During the study period, 114 hospitalized patients were discharged with a diagnosis of schizoaffective disorder. On the basis of chart data, 70 patients met the inclusion criteria, which represented 1.6 percent of all patients admitted to the psychiatric inpatient units during the study period.

The sample comprised 29 men and 41 women. The mean±SD age of the men at admission was 30.1±11.4 years, compared with 43±15.1 years for the women (z=−3.437, p<.001). Twenty-eight patients (40 percent) reported use of alcohol or illicit drugs in the month preceding admission. Sixty-six (94 percent) presented with psychotic symptoms, 37 (53 percent) with depressive symptoms, 11 (16 percent) with mania, and seven (10 percent) with mixed mood symptoms; 15 patients (21 percent) had no active mood symptoms on admission.

Sixty-three patients (90 percent) were treated with either a conventional or an atypical antipsychotic; 55 of these (87 percent) were also treated with a thymoleptic (antimanic or antidepressant) medication. No significant difference was found in the proportion of patients who were treated with monotherapy—four (6 percent) were treated with an atypical antipsychotic and four (6 percent) with a conventional antipsychotic. Of the 15 patients who presented without mood symptoms, 12 were discharged with a prescription for the same thymoleptic medication that had been prescribed before admission.

Patients who had a previous diagnosis of schizoaffective disorder were compared with those who had a new diagnosis. Those with a new diagnosis were younger (32.6±11.7 years compared with 41.2±16.2 years; z=−2.07, p<.01), had a shorter duration of illness (7.5±10 years compared with 14.1±11.1 years; z=−3.2, p<.01), and had had fewer previous admissions (1.6±2.1 compared with 5.3±3.9; z=−4.1, p<.01). The patients with a previous diagnosis of schizoaffective disorder were more rapidly stabilized: 5.2±6.4 days compared with 9.6±10.3 days to ward status (z=−2.02, p=.044) and 10±9.2 days compared with 17.6±12.6 days to hospital status (z=−3.49, p<.001). No significant differences were found between the two diagnostic groups in the use of lithium as opposed to divalproex sodium or in the use of conventional as opposed to atypical antipsychotic medications.

Year-by-year examination of data revealed a statistically significant shift toward discharging patients with a prescription for atypical rather than conventional antipsychotic medications (linear-by-linear association [LL]=15.6, df=1, p<.001) and toward discharging patients with a prescription for divalproex instead of lithium (LL=4.67, df=1, p=.031). No significant differences were found in time to ward status or time to hospital status associated with treatment with conventional versus atypical antipsychotic medications or lithium versus divalproex sodium. No associations were found between substance abuse and the medication selected or the time to stabilization.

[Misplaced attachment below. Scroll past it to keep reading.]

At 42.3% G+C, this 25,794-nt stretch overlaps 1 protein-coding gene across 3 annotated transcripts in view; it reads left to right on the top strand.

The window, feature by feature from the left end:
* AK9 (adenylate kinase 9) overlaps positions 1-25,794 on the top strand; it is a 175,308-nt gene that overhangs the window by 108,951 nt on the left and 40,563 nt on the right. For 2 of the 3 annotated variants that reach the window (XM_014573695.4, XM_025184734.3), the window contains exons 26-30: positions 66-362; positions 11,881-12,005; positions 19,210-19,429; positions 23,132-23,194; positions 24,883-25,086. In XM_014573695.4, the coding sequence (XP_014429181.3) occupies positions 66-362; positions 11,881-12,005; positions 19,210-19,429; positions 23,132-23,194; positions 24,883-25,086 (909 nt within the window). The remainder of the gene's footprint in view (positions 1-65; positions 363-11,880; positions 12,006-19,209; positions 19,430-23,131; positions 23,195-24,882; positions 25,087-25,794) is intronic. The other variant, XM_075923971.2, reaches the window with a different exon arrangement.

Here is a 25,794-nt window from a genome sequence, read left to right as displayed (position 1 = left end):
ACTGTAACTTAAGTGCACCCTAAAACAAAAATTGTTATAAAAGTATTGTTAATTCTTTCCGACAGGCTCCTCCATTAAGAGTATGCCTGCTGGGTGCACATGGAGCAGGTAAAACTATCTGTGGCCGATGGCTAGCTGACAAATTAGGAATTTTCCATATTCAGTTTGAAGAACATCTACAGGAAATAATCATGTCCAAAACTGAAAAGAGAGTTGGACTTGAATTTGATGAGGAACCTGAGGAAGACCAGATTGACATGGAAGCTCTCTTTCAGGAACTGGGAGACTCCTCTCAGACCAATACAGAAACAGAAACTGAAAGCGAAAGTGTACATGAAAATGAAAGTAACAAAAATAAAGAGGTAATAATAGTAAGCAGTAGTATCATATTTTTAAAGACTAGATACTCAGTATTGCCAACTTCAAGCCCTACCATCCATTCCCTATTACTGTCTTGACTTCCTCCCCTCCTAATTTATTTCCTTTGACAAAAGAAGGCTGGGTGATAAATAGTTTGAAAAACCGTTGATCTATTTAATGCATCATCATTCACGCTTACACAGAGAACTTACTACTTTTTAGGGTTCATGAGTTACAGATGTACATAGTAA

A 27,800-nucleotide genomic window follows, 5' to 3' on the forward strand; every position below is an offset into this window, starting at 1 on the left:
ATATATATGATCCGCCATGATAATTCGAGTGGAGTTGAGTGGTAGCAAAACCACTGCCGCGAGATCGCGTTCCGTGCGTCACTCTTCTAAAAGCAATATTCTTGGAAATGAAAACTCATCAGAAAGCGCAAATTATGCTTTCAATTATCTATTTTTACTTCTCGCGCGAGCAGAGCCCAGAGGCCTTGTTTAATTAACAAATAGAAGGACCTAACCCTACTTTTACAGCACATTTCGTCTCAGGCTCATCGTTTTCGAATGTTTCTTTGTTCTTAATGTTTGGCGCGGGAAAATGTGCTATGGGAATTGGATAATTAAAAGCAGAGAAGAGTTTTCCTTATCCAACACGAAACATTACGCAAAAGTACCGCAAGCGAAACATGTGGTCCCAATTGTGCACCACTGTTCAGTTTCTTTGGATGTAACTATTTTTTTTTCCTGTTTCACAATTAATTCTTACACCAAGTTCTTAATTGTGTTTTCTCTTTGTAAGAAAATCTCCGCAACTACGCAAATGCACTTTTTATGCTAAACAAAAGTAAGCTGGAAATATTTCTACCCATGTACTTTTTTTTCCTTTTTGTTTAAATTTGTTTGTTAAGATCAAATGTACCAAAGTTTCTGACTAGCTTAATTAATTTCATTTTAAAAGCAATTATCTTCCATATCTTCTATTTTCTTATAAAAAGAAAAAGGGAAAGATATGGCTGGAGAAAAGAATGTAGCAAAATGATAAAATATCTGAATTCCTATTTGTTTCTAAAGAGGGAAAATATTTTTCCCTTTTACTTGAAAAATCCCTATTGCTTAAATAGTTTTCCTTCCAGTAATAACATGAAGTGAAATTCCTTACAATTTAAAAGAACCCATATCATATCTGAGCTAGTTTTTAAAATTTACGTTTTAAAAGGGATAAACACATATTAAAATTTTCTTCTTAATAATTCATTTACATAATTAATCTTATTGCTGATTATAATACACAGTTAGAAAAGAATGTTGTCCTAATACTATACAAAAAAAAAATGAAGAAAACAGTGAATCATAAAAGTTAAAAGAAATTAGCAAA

On admission to the hospital, a larger proportion of patients had psychotic symptoms than had mood symptoms. It was evident that in selecting a medication, clinicians relied on a history of mood symptoms rather than basing their decision on current mood symptoms; they maintained patients on their prehospitalization antidepressant or antimanic agents, even when significant mood symptoms were not present. Despite the theoretical advantage of using atypical antipsychotics for monotherapy, the data indicate that clinicians had not adopted that practice during the study.

To a large extent, atypical antipsychotics and divalproex sodium replaced conventional antipsychotics and lithium for the treatment of patients hospitalized with schizoaffective disorder during the study period. Although specific aspects of treatment were not controlled, there was no evidence of a decrease in the time to stabilization with the use of the newer medications.

The patients in this study had experienced a chronic course of psychiatric illness before receiving a diagnosis of schizoaffective disorder. Those who already had a diagnosis of schizoaffective disorder on admission to the hospital were more rapidly stabilized, even though this group of patients had a longer history of psychiatric illness and a greater number of previous hospitalizations. Thus a history of multiple hospitalizations and long-term outpatient management may provide some clarity in the management of patients with this disorder.

The results of this study also point to several aspects of schizoaffective disorder that require further study. Because the rate of stabilization does not appear to change with newer medications, further analysis of changes in patients' adherence to regimens of the newer medications compared with the old ones may clarify the value of using the newer agents. Also, although the patients who had a diagnosis of schizoaffective disorder before hospitalization were stabilized more rapidly than those who received the diagnosis during admission, factors that affect the rate of stabilization—other than clarity of diagnosis—are areas for future study.

The work outlined in this article was performed under Walter Reed research protocol WU-00-7201.